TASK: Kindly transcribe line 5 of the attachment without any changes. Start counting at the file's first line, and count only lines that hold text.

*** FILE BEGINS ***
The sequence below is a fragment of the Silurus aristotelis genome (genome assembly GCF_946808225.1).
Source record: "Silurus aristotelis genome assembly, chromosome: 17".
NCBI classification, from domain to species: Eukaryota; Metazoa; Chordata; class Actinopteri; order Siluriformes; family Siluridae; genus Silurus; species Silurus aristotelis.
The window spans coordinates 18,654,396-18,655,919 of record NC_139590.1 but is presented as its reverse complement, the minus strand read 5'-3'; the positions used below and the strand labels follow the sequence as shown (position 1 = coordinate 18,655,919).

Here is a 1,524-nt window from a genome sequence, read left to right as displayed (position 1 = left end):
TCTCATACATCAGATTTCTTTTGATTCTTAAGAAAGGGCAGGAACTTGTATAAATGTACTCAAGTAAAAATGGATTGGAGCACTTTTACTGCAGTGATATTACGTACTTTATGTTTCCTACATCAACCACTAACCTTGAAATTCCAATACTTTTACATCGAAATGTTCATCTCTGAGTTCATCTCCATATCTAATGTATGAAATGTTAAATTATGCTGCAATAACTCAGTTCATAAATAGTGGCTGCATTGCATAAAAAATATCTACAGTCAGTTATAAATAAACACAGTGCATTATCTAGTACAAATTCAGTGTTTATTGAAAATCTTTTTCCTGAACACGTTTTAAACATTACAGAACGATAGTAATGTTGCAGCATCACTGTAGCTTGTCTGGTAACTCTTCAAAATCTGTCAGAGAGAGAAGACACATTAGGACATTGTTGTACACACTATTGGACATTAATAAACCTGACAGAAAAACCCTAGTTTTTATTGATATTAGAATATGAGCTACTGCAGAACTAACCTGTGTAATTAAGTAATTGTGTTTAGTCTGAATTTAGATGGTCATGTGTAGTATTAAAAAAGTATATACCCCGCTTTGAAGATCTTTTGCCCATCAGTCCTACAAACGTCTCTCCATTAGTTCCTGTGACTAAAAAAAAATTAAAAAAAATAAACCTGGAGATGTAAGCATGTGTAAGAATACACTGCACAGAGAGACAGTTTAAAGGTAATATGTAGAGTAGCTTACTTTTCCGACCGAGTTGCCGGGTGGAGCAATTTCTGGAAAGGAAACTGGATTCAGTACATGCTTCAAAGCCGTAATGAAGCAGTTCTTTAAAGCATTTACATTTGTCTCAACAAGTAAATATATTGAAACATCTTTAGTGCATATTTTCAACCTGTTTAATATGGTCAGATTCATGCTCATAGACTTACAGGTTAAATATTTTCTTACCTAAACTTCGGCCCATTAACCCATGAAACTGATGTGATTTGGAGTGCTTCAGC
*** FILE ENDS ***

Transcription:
Here is a 1,524-nt window from a genome sequence, read left to right as displayed (position 1 = left end):